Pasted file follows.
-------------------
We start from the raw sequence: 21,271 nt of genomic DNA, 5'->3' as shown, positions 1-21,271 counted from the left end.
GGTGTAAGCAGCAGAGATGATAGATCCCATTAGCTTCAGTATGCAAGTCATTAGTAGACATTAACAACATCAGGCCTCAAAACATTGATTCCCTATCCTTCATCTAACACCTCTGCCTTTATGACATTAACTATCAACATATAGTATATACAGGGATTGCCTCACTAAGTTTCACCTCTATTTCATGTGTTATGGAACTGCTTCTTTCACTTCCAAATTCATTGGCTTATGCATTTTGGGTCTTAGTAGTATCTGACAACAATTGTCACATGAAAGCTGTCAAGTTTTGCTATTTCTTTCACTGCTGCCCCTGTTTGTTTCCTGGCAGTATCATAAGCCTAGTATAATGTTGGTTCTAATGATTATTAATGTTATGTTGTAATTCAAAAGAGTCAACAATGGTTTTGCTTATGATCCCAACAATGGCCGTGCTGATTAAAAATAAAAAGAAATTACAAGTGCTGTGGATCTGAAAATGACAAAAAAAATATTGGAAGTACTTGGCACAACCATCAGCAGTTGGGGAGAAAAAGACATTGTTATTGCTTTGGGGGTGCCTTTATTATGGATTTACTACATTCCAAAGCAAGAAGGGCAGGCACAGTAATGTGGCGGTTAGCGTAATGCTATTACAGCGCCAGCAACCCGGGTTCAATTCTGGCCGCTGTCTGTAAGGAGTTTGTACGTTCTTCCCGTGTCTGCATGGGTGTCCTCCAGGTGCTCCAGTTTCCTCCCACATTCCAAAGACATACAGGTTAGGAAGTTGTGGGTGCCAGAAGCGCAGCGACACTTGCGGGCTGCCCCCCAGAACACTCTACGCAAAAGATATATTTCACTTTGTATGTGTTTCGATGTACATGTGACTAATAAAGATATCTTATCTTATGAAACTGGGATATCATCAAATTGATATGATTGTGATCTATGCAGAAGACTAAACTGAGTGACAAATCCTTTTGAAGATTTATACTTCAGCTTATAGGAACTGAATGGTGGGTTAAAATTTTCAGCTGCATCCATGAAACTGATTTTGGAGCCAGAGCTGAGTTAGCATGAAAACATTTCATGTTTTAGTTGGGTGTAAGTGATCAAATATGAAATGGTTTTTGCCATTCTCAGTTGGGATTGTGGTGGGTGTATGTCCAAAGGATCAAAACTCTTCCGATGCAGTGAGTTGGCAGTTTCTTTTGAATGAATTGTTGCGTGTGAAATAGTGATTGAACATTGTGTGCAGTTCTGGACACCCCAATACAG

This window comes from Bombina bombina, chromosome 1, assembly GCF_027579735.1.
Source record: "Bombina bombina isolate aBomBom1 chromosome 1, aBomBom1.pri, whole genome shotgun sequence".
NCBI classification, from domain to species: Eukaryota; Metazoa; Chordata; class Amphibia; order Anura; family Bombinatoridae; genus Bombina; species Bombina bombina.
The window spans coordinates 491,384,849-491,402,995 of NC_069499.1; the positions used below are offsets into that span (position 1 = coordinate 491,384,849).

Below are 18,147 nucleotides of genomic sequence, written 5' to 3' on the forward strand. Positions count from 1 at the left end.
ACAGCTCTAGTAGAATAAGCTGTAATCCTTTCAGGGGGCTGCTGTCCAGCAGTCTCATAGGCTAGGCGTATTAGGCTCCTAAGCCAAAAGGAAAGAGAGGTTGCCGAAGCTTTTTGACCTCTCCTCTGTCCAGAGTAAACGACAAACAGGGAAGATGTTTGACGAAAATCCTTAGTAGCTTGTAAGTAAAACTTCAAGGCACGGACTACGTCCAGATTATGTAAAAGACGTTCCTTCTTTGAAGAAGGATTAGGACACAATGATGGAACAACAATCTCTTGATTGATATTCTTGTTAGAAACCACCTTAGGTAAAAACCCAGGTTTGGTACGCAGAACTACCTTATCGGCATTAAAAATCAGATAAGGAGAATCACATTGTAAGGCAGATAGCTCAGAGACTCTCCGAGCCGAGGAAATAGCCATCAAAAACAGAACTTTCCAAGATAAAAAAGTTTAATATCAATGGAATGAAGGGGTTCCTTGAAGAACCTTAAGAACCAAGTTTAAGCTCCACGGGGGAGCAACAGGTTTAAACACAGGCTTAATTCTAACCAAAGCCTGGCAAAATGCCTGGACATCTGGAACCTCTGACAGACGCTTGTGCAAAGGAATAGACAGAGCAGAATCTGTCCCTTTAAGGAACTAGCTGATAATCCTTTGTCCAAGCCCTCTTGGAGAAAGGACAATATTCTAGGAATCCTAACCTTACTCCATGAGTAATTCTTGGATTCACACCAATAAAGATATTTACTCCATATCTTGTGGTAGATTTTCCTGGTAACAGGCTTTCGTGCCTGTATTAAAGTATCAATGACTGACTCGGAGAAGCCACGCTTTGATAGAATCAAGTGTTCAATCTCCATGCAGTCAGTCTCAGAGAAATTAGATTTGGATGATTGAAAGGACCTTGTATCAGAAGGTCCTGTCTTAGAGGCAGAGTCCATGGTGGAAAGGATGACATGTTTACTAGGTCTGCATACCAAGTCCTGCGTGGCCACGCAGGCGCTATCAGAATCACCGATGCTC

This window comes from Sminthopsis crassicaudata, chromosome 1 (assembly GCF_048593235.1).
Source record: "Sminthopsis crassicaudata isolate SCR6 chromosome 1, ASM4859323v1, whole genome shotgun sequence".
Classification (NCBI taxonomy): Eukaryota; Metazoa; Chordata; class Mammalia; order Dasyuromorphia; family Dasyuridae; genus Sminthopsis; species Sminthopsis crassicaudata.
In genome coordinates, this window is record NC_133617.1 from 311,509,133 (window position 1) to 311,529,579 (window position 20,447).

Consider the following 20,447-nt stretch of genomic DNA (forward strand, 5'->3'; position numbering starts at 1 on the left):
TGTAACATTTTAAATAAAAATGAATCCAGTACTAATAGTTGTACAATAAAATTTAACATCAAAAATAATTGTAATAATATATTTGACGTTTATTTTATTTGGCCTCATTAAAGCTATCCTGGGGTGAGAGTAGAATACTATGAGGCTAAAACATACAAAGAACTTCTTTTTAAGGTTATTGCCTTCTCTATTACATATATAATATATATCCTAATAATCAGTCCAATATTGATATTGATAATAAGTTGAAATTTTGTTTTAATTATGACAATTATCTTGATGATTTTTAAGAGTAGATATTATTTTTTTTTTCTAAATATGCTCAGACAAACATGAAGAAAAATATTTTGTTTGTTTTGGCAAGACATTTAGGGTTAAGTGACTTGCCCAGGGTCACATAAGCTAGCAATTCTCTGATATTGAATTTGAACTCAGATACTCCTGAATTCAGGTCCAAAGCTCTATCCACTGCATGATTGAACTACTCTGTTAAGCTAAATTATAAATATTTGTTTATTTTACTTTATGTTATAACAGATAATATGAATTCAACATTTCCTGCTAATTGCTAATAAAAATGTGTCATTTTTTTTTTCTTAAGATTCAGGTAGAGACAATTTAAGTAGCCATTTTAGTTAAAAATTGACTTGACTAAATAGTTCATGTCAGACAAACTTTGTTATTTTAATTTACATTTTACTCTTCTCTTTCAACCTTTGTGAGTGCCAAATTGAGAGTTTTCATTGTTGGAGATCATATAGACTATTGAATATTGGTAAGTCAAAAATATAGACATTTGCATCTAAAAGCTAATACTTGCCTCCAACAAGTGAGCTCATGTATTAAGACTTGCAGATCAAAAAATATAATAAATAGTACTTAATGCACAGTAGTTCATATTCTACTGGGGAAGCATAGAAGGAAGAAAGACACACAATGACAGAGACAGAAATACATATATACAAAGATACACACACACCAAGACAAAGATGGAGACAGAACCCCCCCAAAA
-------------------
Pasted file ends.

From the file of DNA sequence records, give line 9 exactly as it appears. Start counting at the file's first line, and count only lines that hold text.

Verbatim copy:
This window comes from Sminthopsis crassicaudata, chromosome 1 (assembly GCF_048593235.1).